Turn up the fridge. It only needs to be 4C in order to keep food from spoiling.
Defrost the freezer, so that it works more efficiently.
Downsize your appliances – cook with the microwave or a toaster oven whenever possible, they use a fraction of the energy the stove does.
When you do cook on the stove, put lids on the pots (allowing you to cook at a lower setting), don’t preheat the oven unless you’re baking a dessert, and turn off the oven a few minutes before you’re finished cooking (as long as the door is closed, the temperature will stay steady for several minutes).
Fill your kettle or coffee maker with only the amount of water you actually need, it will boil in less time.
Invest in the most efficient appliances you can, the reduced energy use will repay your investment sooner than you might think.
And if you are replacing your appliances, get the largest fridge/freezer that your kitchen will accommodate, so that you won’t need a second in the garage or basement.
The dry cycle of the dishwasher is the most energy intensive part of dishwashing. Turn the machine off first, and open the door to let the dishes air dry instead.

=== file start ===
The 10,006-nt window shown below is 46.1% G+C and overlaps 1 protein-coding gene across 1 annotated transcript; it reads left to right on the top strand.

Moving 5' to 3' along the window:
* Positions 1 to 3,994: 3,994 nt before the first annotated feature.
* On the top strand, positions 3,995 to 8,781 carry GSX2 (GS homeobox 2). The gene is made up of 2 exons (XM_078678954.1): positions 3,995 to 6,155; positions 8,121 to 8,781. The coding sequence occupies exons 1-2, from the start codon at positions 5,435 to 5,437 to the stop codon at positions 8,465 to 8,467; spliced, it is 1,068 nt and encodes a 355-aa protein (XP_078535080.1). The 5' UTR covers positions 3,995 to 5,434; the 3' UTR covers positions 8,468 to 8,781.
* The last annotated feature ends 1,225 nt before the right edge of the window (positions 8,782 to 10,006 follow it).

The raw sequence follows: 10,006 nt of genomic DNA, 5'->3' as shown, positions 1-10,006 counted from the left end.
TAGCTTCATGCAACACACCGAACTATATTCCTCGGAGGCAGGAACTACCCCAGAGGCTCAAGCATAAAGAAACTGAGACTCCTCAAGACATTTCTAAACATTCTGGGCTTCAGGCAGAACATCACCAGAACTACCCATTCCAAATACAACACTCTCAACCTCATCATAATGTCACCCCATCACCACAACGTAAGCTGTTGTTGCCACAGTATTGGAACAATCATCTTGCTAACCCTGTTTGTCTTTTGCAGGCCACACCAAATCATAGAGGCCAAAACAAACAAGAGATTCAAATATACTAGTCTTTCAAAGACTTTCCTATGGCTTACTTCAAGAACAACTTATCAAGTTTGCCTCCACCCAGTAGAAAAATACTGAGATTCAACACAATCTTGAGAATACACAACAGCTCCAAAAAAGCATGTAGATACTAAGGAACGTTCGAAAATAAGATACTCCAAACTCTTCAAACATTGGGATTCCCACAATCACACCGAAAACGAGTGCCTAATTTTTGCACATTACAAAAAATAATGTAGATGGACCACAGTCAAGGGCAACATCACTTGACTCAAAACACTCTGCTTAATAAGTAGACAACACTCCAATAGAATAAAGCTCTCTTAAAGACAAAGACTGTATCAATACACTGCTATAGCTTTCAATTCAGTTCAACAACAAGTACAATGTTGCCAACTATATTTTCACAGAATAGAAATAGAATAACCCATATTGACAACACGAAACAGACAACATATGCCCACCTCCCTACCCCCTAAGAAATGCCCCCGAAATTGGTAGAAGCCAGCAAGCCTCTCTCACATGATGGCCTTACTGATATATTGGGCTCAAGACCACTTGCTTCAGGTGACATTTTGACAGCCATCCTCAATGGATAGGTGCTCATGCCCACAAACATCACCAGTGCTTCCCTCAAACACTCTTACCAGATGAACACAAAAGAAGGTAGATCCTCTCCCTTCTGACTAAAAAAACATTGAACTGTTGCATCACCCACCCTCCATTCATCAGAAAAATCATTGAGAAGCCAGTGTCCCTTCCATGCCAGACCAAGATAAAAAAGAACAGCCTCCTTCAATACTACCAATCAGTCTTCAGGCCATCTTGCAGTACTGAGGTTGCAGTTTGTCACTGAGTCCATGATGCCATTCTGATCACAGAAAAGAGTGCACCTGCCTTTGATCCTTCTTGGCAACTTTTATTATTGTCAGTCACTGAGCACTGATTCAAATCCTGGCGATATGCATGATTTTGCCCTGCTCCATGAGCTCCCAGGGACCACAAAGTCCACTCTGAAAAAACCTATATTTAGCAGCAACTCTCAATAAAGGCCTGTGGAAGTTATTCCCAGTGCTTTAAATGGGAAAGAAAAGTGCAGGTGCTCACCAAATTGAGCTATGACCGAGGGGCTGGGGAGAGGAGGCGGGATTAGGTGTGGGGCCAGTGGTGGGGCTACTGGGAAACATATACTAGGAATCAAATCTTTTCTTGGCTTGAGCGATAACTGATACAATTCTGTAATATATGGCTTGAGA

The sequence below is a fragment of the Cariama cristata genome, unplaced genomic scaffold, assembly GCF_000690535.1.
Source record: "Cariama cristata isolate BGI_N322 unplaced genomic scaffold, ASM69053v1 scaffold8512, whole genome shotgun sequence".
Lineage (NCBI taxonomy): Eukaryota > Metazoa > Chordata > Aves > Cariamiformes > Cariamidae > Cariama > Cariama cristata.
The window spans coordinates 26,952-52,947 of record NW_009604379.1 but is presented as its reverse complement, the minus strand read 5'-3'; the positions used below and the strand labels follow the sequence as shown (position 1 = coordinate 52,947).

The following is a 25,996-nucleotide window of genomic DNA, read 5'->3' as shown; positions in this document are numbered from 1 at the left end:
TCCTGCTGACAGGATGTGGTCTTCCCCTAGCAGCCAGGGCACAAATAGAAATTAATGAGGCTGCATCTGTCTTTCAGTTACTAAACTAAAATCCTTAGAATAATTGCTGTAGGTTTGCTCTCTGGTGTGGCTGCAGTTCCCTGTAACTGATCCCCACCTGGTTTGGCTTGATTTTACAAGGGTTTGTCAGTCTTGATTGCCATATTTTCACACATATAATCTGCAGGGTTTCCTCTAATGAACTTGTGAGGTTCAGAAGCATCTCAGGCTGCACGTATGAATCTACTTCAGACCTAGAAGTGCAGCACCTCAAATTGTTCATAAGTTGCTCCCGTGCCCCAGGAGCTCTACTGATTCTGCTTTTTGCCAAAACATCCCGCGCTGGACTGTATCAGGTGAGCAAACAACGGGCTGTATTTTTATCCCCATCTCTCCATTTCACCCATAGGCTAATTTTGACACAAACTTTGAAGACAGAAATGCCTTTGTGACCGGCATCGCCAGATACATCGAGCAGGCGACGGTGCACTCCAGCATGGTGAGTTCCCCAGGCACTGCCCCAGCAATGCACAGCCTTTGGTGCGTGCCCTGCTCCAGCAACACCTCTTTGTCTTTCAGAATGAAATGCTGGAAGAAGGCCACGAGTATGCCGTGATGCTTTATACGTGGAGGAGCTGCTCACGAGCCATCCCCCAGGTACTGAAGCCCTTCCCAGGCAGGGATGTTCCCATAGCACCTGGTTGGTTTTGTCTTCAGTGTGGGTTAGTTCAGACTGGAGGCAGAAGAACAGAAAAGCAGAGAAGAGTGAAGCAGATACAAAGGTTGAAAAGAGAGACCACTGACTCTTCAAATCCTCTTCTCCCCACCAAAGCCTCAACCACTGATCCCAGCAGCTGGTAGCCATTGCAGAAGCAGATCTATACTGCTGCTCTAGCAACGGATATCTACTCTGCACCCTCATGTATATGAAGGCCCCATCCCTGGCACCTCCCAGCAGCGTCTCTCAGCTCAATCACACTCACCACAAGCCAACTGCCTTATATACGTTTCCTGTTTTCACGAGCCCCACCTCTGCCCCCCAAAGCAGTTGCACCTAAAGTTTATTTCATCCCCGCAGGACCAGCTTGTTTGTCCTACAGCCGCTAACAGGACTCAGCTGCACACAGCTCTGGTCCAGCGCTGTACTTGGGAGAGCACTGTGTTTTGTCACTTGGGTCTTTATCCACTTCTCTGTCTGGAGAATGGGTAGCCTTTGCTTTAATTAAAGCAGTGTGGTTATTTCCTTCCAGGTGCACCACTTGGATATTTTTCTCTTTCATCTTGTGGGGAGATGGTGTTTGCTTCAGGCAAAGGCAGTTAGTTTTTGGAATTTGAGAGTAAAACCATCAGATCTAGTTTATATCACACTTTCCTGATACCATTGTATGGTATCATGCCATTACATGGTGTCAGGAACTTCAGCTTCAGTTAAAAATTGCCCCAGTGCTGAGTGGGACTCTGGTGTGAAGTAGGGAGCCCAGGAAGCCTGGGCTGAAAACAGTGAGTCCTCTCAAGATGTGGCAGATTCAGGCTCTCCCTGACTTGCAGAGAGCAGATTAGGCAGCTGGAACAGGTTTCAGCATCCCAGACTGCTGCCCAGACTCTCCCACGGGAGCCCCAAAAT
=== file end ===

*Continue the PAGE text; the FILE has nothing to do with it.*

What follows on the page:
Kitchen water saving tips:
Buy an aerator for the sink faucet. If you leave the faucet running to rinse your dishes, this small investment will pay for itself in a matter of weeks, not to mention save gallons of water.
Make sure that your dishwasher is full when you run it, to get the most out of the water it uses. If you have to run a smaller load, check to see if you can adjust the load size setting on your machine.
Pay attention to what goes down the drain. The more solid and chemical waste that goes into our sewage, the more energy is spent purifying the water. So skip the garburator (now that you’re composting, you don’t need it anyway), and switch to natural cleaning products. You’d be amazed at what baking soda and lemon concentrate can do.